The following paper will discuss the branches of the United States government. The paper will include reasons why our forefathers divided the government into the legislative, judicial, and presidential branches; how the branches interact with each other and how the braches are balanced in power. This paper will also discuss the success of the three branches and how conflict arose between supporters of a strong federal government versus supporters of states’ rights. Finally, the paper will include possible suggestions of different efficiency designs along the way.
Reasons behind the Equal 3
The reasons why the Unites States forefathers divide the government into the legislative, judicial, and presidential braches are because of the limited and self-government traditions during the colonial period (Patterson, 2008, p. 36). The United States did not want to be a government like England. The United States did not want a dictatorship or monarchy when they broke away from Britain. The United States forefathers wanted to create a government that promoted a majority rule, but also has restrictions on the amount of power of the majority. Under the Articles of Confederation, protecting the rights of the people and building a strong centralized government was necessary. This is why the United States adopted the legislative, judicial, and presidential branches. Each branch holds both power and restrictions while working together, called a checks and balance system. The first three Articles of the Constitution list the responsibilities of each branch. The legislative branch writes and ratifies laws while the judicial branch promotes justice and dispute resolution. Finally, the executive branch handles the management of the state.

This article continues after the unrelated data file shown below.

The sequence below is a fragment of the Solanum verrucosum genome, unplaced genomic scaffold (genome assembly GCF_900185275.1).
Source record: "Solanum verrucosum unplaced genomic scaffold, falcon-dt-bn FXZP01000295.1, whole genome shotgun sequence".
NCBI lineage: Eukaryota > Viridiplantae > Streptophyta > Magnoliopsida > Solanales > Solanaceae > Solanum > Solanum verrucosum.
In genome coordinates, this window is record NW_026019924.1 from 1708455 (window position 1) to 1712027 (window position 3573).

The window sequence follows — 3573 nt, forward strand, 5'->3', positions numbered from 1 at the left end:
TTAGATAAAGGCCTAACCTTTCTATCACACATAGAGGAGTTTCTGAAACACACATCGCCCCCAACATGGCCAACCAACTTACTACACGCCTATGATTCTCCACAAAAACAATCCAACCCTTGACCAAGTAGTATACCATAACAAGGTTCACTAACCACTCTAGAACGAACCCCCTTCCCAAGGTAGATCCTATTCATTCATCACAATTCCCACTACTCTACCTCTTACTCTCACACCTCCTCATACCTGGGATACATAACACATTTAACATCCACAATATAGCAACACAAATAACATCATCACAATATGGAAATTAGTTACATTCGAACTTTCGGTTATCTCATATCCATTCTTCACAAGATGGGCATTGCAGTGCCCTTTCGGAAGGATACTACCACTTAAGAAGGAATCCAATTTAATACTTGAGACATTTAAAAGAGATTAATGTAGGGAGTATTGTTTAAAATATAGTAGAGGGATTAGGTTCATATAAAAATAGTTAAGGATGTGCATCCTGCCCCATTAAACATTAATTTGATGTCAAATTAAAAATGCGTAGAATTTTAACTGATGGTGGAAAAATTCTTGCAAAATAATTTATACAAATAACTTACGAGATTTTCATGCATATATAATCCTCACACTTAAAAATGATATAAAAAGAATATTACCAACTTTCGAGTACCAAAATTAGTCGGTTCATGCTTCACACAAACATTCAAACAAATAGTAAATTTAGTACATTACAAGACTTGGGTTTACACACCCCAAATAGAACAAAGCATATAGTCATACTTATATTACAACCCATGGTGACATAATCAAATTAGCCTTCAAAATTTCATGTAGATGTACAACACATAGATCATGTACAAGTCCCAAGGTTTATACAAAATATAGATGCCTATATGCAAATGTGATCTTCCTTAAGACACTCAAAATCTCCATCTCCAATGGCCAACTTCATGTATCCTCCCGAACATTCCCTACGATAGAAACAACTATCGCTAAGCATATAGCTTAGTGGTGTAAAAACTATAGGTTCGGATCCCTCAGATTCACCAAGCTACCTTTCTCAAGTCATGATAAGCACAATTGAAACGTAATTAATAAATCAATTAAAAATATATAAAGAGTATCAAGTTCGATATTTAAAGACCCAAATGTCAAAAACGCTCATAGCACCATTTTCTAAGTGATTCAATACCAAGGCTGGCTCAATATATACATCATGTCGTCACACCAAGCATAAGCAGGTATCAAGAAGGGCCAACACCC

How the Branches Interact with Each Other
The legislative branch of the government consists of Congress, which contains 2 chambers – the Senate and the House of Representatives. The Senate consists of 2 elected officials every 6 years and the House of Representatives contains 435 official throughout country based on the population of each state. The executive branch consists of the President and his Cabinet which oversees the operations of government agencies and departments, such as the Department of Homeland Security, the Federal Bureau of Investigation, and the Department of Defense. Finally, the judiciary branch resolves disputes and hears cases that challenge the law. The judiciary branch contains 1 chief Justice and 8 Associate Justices (Whitehouse.gov 2008).
Each branch works together and holds accountability to each other. For a Federal law to be passed, it must first be written by Congress and the House of Representatives and approved by the President. It is also the legislative branch that determines the salary of members from other branches. However, it is upon the judiciary branch to uphold the law and investigate if laws are conflicting with human rights. Another example is if the President and his Cabinet are...